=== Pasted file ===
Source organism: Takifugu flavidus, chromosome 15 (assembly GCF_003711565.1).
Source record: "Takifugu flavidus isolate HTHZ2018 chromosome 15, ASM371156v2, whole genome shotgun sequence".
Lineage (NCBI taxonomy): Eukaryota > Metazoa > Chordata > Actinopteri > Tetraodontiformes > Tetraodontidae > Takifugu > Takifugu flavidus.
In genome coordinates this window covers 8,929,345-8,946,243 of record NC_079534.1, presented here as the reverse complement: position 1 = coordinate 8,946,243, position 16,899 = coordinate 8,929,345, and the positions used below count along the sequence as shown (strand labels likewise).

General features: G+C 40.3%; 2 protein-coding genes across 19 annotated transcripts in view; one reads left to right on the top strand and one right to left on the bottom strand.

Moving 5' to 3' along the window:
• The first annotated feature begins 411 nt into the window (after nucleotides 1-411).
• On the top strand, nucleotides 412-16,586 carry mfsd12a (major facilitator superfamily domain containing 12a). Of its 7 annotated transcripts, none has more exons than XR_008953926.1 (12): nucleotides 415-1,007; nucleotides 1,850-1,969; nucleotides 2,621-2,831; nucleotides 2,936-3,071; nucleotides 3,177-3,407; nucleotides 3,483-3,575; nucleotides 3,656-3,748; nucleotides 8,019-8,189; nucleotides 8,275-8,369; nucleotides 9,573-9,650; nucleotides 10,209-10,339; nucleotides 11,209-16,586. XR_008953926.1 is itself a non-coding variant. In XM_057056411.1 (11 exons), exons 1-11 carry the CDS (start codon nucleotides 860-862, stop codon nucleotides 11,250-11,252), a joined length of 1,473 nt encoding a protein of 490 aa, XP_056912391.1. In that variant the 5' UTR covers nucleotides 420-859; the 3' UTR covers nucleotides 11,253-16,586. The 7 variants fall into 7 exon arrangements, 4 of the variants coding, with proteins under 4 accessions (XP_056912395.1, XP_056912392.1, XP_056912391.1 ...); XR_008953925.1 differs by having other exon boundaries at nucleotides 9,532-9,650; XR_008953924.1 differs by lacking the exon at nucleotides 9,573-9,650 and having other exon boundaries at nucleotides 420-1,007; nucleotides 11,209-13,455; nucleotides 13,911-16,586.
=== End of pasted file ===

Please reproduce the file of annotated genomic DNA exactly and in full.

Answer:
Source organism: Takifugu flavidus, chromosome 15 (assembly GCF_003711565.1).
Source record: "Takifugu flavidus isolate HTHZ2018 chromosome 15, ASM371156v2, whole genome shotgun sequence".
Lineage (NCBI taxonomy): Eukaryota > Metazoa > Chordata > Actinopteri > Tetraodontiformes > Tetraodontidae > Takifugu > Takifugu flavidus.
In genome coordinates this window covers 8,929,345-8,946,243 of record NC_079534.1, presented here as the reverse complement: position 1 = coordinate 8,946,243, position 16,899 = coordinate 8,929,345, and the positions used below count along the sequence as shown (strand labels likewise).

General features: G+C 40.3%; 2 protein-coding genes across 19 annotated transcripts in view; one reads left to right on the top strand and one right to left on the bottom strand.

Moving 5' to 3' along the window:
• The first annotated feature begins 411 nt into the window (after nucleotides 1-411).
• On the top strand, nucleotides 412-16,586 carry mfsd12a (major facilitator superfamily domain containing 12a). Of its 7 annotated transcripts, none has more exons than XR_008953926.1 (12): nucleotides 415-1,007; nucleotides 1,850-1,969; nucleotides 2,621-2,831; nucleotides 2,936-3,071; nucleotides 3,177-3,407; nucleotides 3,483-3,575; nucleotides 3,656-3,748; nucleotides 8,019-8,189; nucleotides 8,275-8,369; nucleotides 9,573-9,650; nucleotides 10,209-10,339; nucleotides 11,209-16,586. XR_008953926.1 is itself a non-coding variant. In XM_057056411.1 (11 exons), exons 1-11 carry the CDS (start codon nucleotides 860-862, stop codon nucleotides 11,250-11,252), a joined length of 1,473 nt encoding a protein of 490 aa, XP_056912391.1. In that variant the 5' UTR covers nucleotides 420-859; the 3' UTR covers nucleotides 11,253-16,586. The 7 variants fall into 7 exon arrangements, 4 of the variants coding, with proteins under 4 accessions (XP_056912395.1, XP_056912392.1, XP_056912391.1 ...); XR_008953925.1 differs by having other exon boundaries at nucleotides 9,532-9,650; XR_008953924.1 differs by lacking the exon at nucleotides 9,573-9,650 and having other exon boundaries at nucleotides 420-1,007; nucleotides 11,209-13,455; nucleotides 13,911-16,586.